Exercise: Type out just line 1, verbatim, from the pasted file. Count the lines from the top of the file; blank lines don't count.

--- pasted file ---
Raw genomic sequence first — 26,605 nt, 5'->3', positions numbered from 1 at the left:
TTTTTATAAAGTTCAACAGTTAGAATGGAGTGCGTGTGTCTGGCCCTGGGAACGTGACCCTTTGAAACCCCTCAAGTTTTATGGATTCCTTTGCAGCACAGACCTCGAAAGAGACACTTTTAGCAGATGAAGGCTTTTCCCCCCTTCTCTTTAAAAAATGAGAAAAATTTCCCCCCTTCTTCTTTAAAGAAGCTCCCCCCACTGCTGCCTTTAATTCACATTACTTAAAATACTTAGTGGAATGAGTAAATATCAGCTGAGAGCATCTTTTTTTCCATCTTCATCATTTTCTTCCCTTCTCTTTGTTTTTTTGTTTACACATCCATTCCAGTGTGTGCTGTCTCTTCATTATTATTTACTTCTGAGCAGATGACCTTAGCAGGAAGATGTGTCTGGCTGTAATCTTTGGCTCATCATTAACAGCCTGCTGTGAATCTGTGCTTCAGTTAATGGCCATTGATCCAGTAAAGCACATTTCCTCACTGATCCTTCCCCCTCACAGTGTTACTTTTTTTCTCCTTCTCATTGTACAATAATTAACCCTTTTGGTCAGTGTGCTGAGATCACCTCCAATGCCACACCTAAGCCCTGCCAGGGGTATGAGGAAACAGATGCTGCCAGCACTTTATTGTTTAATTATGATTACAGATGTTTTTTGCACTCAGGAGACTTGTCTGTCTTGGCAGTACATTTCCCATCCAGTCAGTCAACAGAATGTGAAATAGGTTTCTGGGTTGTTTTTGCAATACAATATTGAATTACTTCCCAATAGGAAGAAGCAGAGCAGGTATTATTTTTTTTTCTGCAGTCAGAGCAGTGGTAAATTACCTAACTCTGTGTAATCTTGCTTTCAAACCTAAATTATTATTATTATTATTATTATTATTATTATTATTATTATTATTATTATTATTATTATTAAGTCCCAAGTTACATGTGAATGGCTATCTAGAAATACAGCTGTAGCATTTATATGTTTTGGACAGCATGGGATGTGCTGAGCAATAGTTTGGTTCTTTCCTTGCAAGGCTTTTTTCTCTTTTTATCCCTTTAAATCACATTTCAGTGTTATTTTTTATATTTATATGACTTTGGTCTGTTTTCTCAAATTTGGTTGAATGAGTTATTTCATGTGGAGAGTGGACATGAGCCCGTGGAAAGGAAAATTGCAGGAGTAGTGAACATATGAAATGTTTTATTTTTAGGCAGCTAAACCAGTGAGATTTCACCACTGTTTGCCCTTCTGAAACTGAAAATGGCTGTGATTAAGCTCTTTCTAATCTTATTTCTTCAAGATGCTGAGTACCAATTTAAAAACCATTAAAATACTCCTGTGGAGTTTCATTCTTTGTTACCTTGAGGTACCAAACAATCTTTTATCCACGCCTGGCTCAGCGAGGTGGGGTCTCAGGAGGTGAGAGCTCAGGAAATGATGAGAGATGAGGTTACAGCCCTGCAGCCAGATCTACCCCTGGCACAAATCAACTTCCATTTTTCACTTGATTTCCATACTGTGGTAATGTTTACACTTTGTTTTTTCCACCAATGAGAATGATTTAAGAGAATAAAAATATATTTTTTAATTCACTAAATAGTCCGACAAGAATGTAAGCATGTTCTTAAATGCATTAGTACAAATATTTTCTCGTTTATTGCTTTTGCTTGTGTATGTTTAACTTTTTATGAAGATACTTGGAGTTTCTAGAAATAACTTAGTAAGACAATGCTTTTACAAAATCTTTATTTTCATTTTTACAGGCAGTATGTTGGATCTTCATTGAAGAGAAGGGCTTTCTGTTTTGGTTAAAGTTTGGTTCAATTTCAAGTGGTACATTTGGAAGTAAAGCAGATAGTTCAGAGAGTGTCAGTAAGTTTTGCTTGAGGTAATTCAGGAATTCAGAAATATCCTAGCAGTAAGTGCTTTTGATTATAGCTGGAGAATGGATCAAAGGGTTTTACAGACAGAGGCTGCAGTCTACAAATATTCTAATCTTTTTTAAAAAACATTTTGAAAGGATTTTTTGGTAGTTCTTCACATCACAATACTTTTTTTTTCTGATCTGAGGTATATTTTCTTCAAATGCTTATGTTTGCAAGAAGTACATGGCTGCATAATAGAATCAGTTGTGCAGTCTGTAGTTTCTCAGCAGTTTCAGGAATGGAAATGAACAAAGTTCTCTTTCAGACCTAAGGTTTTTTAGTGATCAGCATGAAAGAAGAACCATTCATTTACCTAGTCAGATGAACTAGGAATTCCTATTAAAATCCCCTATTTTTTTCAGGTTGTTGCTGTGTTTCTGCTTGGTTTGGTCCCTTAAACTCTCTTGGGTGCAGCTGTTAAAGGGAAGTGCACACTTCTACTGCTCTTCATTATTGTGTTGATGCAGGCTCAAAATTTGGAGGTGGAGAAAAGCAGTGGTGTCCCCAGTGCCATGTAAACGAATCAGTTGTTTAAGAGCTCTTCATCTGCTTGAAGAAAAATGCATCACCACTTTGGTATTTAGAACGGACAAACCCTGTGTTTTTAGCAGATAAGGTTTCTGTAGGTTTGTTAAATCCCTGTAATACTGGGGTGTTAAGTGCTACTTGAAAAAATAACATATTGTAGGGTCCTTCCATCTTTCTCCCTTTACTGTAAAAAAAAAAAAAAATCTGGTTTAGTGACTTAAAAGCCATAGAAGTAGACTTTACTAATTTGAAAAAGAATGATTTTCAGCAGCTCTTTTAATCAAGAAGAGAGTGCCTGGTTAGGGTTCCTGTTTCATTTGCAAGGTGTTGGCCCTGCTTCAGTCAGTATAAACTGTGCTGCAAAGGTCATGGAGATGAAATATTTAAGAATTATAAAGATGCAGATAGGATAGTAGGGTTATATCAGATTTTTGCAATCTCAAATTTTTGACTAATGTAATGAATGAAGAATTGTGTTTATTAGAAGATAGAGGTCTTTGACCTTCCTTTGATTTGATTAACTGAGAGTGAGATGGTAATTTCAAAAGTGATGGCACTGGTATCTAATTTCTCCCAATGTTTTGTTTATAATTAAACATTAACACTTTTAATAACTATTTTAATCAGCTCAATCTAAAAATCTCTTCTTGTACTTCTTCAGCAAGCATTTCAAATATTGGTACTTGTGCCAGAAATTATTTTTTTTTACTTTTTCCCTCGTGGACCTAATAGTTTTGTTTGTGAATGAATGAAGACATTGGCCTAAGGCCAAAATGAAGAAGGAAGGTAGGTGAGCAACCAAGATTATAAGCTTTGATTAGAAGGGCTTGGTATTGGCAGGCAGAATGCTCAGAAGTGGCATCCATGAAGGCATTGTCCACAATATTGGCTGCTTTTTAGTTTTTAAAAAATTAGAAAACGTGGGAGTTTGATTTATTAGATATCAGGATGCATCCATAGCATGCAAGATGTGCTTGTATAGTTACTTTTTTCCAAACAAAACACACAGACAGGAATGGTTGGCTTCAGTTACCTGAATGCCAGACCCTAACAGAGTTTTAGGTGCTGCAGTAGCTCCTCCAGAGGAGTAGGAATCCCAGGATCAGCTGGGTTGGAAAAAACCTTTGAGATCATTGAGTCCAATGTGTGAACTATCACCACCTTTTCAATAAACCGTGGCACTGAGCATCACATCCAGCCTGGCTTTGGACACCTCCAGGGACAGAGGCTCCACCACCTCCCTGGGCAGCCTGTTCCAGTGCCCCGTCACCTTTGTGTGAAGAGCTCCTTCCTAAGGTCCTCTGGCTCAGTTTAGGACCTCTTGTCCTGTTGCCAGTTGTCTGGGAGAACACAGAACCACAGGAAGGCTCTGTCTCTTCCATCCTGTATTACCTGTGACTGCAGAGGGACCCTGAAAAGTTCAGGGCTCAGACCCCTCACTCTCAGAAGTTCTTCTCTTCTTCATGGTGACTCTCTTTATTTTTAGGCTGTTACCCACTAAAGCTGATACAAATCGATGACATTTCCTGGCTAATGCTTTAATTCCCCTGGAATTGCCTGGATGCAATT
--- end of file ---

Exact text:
Raw genomic sequence first — 26,605 nt, 5'->3', positions numbered from 1 at the left: